Re: Opinion: The lasting effects of a No Deal Brexit

Post by calitom » Wed Sep 18, 2019 10:22 pm

Cactus Jack wrote:
calitom wrote:
Cactus Jack wrote:
calitom wrote:gold has been a crappy investment except for those who sell it to the poor suckers.

Gold is a commodity as much a subject to the vicissitudes of market forces as any other commodity.

When there is a threat of war gold prices rise.


Gold is a lousy investment and that has been proven in every objective way.
Like I said---the only ones making money from this 'commodity' are those selling it to the poor suckers.
The buyers of gold are poor suckers for many reasons.2 big ones are 1)Gold prices in any decent time period underperform those of plain old cash--let alone stocks
2)The mark up for buying the gold goes from excessive to criminal.Sadly the best deals are probably from pawn brokers--not the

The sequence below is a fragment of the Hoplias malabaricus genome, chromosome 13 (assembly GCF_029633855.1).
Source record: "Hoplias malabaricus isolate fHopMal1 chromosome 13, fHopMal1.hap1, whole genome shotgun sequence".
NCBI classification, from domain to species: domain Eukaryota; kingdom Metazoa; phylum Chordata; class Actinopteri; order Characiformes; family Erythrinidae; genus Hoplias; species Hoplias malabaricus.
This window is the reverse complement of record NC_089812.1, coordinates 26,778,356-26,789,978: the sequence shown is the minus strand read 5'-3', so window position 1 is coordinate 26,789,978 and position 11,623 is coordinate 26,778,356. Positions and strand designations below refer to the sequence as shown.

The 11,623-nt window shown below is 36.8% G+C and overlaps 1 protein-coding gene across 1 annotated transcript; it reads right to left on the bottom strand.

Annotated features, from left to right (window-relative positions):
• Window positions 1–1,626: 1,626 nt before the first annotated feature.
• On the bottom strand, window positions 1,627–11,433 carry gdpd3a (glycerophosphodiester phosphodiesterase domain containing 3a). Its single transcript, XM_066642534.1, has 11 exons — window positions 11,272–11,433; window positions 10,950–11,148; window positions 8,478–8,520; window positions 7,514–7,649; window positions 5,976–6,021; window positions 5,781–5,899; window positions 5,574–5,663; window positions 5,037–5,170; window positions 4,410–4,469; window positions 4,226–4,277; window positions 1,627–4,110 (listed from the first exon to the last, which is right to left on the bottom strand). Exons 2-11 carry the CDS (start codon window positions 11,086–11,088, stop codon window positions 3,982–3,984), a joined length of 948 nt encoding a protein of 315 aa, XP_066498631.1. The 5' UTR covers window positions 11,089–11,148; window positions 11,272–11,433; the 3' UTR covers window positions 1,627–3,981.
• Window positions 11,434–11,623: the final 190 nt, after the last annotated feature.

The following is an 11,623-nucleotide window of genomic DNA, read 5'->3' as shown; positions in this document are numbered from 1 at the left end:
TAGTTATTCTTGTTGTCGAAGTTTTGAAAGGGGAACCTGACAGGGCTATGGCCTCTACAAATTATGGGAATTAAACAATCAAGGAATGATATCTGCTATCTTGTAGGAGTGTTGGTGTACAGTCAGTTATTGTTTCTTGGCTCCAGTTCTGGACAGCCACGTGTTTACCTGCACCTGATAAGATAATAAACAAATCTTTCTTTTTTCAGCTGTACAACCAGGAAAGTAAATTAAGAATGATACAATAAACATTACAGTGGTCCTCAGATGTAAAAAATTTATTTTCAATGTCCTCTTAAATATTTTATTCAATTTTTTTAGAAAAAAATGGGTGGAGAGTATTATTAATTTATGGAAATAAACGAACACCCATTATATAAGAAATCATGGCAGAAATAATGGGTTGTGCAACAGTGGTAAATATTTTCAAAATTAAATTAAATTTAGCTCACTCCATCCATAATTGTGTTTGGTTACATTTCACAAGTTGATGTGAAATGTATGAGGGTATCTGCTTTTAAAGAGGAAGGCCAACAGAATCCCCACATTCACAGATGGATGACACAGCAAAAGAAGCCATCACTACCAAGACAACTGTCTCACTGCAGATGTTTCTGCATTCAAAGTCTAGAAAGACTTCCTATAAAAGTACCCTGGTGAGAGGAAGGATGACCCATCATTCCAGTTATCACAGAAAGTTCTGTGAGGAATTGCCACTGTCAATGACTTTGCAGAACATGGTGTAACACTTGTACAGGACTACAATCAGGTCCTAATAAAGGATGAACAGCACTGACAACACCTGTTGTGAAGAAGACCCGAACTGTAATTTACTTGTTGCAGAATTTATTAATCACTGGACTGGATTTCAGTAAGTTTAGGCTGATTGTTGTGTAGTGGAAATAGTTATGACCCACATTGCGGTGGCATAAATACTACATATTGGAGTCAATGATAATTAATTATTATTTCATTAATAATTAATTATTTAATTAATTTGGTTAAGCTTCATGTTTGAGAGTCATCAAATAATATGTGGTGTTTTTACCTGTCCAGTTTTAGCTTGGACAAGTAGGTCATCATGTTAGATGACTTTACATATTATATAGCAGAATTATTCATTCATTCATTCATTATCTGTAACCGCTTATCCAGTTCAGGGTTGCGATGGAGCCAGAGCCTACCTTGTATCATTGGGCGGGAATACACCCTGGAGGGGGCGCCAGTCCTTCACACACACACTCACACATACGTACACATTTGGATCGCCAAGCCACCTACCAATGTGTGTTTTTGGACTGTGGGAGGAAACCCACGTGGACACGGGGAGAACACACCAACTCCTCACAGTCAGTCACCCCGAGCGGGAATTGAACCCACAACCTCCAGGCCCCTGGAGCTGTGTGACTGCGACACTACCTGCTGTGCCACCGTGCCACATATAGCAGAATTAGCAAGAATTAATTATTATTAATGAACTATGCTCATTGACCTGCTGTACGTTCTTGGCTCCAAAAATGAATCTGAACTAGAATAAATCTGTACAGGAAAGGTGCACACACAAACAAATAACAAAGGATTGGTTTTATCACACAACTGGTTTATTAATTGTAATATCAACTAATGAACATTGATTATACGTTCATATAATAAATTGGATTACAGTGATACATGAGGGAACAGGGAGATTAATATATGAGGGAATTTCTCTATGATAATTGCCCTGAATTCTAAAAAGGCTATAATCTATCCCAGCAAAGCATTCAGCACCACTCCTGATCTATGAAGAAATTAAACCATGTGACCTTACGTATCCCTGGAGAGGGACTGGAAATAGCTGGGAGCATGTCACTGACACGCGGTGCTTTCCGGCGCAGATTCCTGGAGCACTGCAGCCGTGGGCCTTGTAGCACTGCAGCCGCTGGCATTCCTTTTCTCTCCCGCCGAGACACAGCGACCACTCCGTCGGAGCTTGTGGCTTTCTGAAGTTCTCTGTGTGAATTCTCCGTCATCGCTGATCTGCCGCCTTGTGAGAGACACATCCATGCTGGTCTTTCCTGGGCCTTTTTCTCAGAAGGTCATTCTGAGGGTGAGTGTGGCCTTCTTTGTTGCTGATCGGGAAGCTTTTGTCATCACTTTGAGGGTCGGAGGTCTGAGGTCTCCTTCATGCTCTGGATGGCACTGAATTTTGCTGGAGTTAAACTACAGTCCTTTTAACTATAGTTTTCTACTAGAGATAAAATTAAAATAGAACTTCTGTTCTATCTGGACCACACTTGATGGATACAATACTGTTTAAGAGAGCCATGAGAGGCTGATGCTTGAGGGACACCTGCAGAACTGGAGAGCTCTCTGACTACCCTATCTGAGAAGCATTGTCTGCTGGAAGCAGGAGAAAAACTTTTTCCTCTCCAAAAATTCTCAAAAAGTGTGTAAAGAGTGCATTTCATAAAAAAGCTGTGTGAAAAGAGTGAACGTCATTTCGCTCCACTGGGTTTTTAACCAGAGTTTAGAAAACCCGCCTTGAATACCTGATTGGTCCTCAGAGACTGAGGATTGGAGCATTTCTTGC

criminals who market gold online and on television.
The fear mongering is what the rip off artists use to sell gold at huge markup..like "there is a threat of war!! hurry up and buy our gold"!!

Gold is beautiful to look at....and in concert with it being part of an art piece or a specialty collector coin CAN be part of a great investment.

We agree.

I think it's a moment we should savour as it happens so rarely


a breakthrough has happened in the cosmos!

Re: Opinion: The lasting effects of a No Deal Brexit

Post by Cactus Jack » Wed Sep 18, 2019 5:58 pm

Cannydc wrote:
Rolluplostinspace wrote:Why do we value gold?

Mankind's attitude to gold is bizarre. Chemically, it is uninteresting - it barely reacts with any other element. Yet, of all the 118 elements in the periodic table, gold is the one we humans have always tended to choose to use as currency. Why?

Why not osmium or chromium, or helium, say - or maybe seaborgium?

I'm not the first to ask the question, but I like to think I'm asking it in one of the most compelling locations possible - the extraordinary exhibition of pre-Columbian gold artefacts at the British Museum?